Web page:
Overly credulous support for allegations of widespread voter fraud have been just as disquieting as smug certainty that there was no voter fraud. It’s clear that at least some voter fraud against Trump and the Republican party did take place. Although it seems accurate that Trump is drawing out the situation in order to leverage political capital and hang on to an illusory hope of still winning in the courts, it is true that he could still end up victorious in Arizona and Georgia. Some kind of miracle recount comeback in Pennsylvania (despite some claims of mass fraud) and Wisconsin seems like pie-in-the-sky, but the Trump team’s attempt isn’t as completely insane as some pundits have asserted.

The idea that controversy is purely imaginary is somewhat presumptuous, and — even despite that — the millions of Americans who still believe the election was stolen and will continue to believe that regardless of what transpires in the coming weeks presents a major roadblock to Biden’s supposed “unity” and healing. Should Trump concede? At this point the chance of actually overturning the election look miniscule, so yes he should. Will he? Likely not for some time yet, and don’t hold your breath to see Trump at Biden’s inauguration, either.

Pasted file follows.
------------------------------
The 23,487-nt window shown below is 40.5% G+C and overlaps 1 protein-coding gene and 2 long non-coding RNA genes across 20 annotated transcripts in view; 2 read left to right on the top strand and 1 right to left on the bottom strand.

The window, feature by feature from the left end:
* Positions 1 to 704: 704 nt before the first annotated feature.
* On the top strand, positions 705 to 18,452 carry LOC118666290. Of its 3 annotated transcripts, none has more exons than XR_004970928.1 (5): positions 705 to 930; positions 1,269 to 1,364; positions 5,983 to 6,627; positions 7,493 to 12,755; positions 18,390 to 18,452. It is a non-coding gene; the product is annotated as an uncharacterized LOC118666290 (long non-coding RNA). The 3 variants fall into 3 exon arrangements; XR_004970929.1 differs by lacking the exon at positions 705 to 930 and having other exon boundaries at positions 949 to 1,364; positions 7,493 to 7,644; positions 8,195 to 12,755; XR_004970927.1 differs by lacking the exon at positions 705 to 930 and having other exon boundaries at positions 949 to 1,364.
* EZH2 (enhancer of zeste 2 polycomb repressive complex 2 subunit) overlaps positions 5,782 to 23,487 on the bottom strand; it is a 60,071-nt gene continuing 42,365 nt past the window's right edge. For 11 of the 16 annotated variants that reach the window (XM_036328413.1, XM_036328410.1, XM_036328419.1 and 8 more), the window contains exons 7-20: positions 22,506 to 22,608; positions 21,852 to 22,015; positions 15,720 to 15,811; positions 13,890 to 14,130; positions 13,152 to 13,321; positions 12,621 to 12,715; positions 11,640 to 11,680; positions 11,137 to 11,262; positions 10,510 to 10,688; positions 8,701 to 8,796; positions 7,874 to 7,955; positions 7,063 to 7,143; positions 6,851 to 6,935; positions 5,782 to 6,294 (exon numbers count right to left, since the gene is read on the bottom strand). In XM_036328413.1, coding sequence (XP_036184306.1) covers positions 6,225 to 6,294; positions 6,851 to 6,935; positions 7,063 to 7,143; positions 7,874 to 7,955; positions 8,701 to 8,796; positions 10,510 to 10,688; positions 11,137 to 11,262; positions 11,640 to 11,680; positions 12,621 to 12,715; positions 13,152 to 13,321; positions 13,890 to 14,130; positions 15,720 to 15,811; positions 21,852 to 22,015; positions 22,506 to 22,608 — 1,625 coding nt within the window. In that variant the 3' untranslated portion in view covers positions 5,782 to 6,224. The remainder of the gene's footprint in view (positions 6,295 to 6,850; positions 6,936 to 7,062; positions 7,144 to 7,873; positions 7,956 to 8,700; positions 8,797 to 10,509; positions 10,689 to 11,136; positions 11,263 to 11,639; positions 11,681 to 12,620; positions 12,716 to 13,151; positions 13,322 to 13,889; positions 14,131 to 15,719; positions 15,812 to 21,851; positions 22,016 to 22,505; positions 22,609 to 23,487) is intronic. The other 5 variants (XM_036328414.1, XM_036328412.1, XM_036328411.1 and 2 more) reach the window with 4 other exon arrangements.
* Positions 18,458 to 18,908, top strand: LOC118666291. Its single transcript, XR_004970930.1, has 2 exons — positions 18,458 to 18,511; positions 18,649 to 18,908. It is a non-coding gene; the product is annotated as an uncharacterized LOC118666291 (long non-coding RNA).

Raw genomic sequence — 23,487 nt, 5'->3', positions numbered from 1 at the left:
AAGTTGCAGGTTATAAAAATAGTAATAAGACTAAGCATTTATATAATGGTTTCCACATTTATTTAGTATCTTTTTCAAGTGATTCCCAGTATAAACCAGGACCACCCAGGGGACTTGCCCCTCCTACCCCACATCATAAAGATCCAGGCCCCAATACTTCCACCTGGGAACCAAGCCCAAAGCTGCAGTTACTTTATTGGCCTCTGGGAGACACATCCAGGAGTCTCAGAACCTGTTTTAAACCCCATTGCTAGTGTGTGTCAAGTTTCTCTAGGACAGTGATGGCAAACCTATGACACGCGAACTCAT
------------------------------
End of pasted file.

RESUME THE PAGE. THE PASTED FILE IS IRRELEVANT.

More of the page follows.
What’s Next in America?

The Civil War touted by many is nowhere to be found. Gun stocks have even been falling because of the lack of all-out chaos some were predicting. It’s been a bathetic outcome so far. Stop the Steal rallies have been largely harmless, despite some incidents. What would have happened if Trump had won is a far different story, and one can only imagine suburbanite BLM activists boosting the antifa and left-activist hardliners in intensifying the chaos that already swept the nation after the death of George Floyd.

The 242,000 Americans who have died from COVID-19 are undoubtedly the main reason Trump lost the election. Although 96% of those who have died also had underlying health conditions, officials have been alarmed at the surge in excess deaths caused by the comorbidity of the coronavirus and caution that most of the 96% likely would not have died without contracting coronavirus.